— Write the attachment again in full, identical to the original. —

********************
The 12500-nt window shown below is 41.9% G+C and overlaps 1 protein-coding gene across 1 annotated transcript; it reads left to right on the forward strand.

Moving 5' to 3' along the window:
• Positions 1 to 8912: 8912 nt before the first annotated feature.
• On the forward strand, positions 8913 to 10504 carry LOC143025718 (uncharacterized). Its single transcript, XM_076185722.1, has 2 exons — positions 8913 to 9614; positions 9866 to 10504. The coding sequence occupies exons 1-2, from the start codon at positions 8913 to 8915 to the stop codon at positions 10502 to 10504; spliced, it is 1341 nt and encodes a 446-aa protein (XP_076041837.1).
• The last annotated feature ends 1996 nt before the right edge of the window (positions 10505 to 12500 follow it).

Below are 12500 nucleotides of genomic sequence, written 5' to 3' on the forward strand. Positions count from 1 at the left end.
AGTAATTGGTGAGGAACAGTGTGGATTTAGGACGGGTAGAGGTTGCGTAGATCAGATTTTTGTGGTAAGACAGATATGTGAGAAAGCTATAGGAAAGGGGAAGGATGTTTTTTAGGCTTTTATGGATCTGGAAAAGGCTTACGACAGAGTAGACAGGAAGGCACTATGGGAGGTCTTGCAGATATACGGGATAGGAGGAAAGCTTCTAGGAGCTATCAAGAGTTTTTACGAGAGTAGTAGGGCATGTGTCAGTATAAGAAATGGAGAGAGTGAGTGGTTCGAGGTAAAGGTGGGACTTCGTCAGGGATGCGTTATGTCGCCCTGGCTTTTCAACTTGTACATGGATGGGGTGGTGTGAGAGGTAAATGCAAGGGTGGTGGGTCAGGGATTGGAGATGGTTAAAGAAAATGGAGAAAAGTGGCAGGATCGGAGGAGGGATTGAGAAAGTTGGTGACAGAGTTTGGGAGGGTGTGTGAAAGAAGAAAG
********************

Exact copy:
The 12500-nt window shown below is 41.9% G+C and overlaps 1 protein-coding gene across 1 annotated transcript; it reads left to right on the forward strand.

Moving 5' to 3' along the window:
• Positions 1 to 8912: 8912 nt before the first annotated feature.
• On the forward strand, positions 8913 to 10504 carry LOC143025718 (uncharacterized). Its single transcript, XM_076185722.1, has 2 exons — positions 8913 to 9614; positions 9866 to 10504. The coding sequence occupies exons 1-2, from the start codon at positions 8913 to 8915 to the stop codon at positions 10502 to 10504; spliced, it is 1341 nt and encodes a 446-aa protein (XP_076041837.1).
• The last annotated feature ends 1996 nt before the right edge of the window (positions 10505 to 12500 follow it).

Below are 12500 nucleotides of genomic sequence, written 5' to 3' on the forward strand. Positions count from 1 at the left end.
AGTAATTGGTGAGGAACAGTGTGGATTTAGGACGGGTAGAGGTTGCGTAGATCAGATTTTTGTGGTAAGACAGATATGTGAGAAAGCTATAGGAAAGGGGAAGGATGTTTTTTAGGCTTTTATGGATCTGGAAAAGGCTTACGACAGAGTAGACAGGAAGGCACTATGGGAGGTCTTGCAGATATACGGGATAGGAGGAAAGCTTCTAGGAGCTATCAAGAGTTTTTACGAGAGTAGTAGGGCATGTGTCAGTATAAGAAATGGAGAGAGTGAGTGGTTCGAGGTAAAGGTGGGACTTCGTCAGGGATGCGTTATGTCGCCCTGGCTTTTCAACTTGTACATGGATGGGGTGGTGTGAGAGGTAAATGCAAGGGTGGTGGGTCAGGGATTGGAGATGGTTAAAGAAAATGGAGAAAAGTGGCAGGATCGGAGGAGGGATTGAGAAAGTTGGTGACAGAGTTTGGGAGGGTGTGTGAAAGAAGAAAG